We should thank Harvey Weinstein for the tear in the patriarchy

We should probably thank Harvey Weinstein. That ripping sound you’re hearing might just be a tiny tear in the patriarchy. Tear as in laceration, although there are probably quite a few men crying fat salty ones for themselves in private, except the type of man who preys on people less powerful than himself for sexual gratification is probably born without tear ducts.

We should thank Harvey Weinstein for the tear in the patriarchy

They’re coming out of the woodwork. Or being smoked out, unless you count Kevin Spacey, with his cack-handed, failed diversionary tactic (“Hey, everyone, I’m gay!”). Nobody cares, Kevin. All we care about is whether the other party is a consenting adult.

From Hollywood to Westminster, men are falling from power — despite the best attempts of their apologists, both men and women, to prop them up with the usual bleats of witch hunt, snowflake, feminazi, PCGM*, etc.

A female Daily Mail columnist writes how “feminism has taught the current generation of young women that they are entitled to equality and respect, even if they have done nothing to earn it.” Hear that, girls? In 2017, you are not entitled to equality — you must earn it.

This same columnist is married to a British MP who made a Harvey Weinstein joke, while being interviewed by a senior BBC broadcast journalist, who, in turn, fell about laughing at such sexual-assault hilarity.

This same BBC journalist went on to ask another senior politician if the “witch hunt” was “going too far” and would prevent politicians from asking their assistants out on dates: The politicians being male, the assistants being female. Just like the olden days, eh, ladies?

A tear in the patriarchy is probably all that can be expected for now, a modest rip that those unenthused by the simple good manners of gender equality will fall over themselves to stitch up. We certainly have some way to go.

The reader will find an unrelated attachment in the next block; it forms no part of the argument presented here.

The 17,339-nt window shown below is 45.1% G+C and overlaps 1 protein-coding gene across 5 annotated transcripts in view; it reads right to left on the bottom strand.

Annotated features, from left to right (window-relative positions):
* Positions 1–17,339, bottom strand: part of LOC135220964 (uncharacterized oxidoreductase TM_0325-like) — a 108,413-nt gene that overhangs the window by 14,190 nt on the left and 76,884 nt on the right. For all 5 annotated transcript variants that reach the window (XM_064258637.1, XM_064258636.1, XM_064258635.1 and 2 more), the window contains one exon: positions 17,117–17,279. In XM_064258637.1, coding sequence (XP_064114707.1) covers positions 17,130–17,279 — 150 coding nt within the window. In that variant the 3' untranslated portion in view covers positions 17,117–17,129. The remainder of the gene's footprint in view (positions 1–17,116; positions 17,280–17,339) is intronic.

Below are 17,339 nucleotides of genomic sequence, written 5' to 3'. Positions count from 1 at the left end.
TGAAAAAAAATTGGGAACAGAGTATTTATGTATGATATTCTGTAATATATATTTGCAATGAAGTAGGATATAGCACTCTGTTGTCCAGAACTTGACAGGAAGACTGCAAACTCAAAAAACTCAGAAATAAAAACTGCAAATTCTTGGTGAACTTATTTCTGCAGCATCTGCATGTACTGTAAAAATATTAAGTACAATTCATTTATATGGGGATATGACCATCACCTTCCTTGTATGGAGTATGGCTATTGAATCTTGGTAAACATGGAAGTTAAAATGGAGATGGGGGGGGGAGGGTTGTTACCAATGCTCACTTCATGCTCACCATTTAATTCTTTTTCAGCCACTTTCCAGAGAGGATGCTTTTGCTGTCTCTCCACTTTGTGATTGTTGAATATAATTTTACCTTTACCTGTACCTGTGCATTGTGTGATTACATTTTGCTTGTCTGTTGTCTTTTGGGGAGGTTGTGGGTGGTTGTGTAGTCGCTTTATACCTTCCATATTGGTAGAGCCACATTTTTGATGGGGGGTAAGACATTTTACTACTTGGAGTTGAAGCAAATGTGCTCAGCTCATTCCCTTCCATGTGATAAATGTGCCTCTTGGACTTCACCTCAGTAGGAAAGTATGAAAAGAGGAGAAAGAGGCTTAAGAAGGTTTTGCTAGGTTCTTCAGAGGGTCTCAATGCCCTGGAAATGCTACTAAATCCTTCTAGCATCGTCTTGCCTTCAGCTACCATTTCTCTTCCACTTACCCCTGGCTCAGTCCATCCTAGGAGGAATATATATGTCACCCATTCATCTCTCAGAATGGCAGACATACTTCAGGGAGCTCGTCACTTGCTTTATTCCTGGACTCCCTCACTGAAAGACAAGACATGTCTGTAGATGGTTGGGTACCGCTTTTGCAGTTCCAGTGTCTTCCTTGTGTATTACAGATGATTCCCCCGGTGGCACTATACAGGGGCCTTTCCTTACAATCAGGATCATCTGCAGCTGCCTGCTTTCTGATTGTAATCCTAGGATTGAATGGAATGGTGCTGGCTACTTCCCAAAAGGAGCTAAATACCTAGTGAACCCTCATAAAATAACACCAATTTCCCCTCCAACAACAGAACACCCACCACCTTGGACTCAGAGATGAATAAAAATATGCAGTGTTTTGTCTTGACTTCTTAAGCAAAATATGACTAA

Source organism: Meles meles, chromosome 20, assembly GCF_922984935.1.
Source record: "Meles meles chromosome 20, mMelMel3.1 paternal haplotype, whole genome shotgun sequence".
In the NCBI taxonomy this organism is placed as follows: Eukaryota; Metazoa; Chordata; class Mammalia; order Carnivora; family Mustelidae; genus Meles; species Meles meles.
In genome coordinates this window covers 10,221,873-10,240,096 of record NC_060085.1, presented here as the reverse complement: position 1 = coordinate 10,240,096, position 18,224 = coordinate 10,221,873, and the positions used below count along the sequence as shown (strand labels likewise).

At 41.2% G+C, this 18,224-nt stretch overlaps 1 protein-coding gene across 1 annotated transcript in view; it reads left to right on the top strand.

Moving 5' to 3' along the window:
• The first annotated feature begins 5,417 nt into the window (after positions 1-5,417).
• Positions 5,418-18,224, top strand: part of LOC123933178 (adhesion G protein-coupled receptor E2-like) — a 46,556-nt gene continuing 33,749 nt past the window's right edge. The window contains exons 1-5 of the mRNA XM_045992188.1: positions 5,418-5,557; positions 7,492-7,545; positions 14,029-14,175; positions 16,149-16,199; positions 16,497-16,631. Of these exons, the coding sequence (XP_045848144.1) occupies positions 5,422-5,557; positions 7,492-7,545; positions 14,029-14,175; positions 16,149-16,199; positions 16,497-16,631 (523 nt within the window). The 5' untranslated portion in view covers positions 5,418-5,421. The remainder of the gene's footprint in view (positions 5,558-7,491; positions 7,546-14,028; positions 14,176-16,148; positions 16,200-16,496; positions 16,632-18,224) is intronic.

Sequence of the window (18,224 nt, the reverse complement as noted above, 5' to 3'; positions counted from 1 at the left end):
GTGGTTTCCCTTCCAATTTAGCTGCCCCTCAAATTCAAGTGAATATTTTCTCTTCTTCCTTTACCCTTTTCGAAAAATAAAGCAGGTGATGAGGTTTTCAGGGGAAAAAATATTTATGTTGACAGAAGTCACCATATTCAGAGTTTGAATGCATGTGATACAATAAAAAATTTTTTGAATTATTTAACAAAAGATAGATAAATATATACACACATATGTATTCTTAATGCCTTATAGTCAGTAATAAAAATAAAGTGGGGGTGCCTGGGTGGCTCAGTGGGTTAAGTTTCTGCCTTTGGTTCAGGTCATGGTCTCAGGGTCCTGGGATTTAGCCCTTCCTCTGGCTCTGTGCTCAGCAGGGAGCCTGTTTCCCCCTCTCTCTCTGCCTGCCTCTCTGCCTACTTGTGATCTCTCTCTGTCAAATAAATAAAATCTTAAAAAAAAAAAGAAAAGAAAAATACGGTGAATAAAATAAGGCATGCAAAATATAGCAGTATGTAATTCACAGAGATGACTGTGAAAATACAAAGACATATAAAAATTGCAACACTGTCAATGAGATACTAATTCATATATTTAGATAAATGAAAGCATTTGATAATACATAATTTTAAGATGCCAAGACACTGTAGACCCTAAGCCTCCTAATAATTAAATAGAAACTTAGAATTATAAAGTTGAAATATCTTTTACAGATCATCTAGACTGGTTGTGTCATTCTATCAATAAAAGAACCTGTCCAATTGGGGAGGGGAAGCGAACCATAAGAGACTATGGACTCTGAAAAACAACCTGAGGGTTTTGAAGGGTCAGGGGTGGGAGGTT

In Ireland, we are still trying to gain legal control over our own bodies — still! — and, in Peru, women are trying not to be murdered.

It is quite something, is it not, when the participants of a ‘beauty’ ‘competition’ like Miss Universe break with the Stepford tradition of giving their body measurements to, instead, give body counts: “My name is Karen Cueto and I represent Lima and my measurements are: 82 femicides and 156 attempted femicides, so far this year.” Another, Camila Canicoba, gave her vital statistics as 2,202 cases of femicide over nine years.

At the end of the pageant, the winner was asked about her ambitions. Instead of saying world peace and fluffy kittens, Romina Lozano said she’d like “to implement a database containing the name of each aggressor, not only for femicide, but for every kind of violence against women.

In this way, we can protect ourselves.” Perhaps such a Peruvian model could be rolled out worldwide.

You know, like a proper witch hunt. With boiling cauldrons filled with the eye of a rapist and leg of a sex pest. Or would that be mean?


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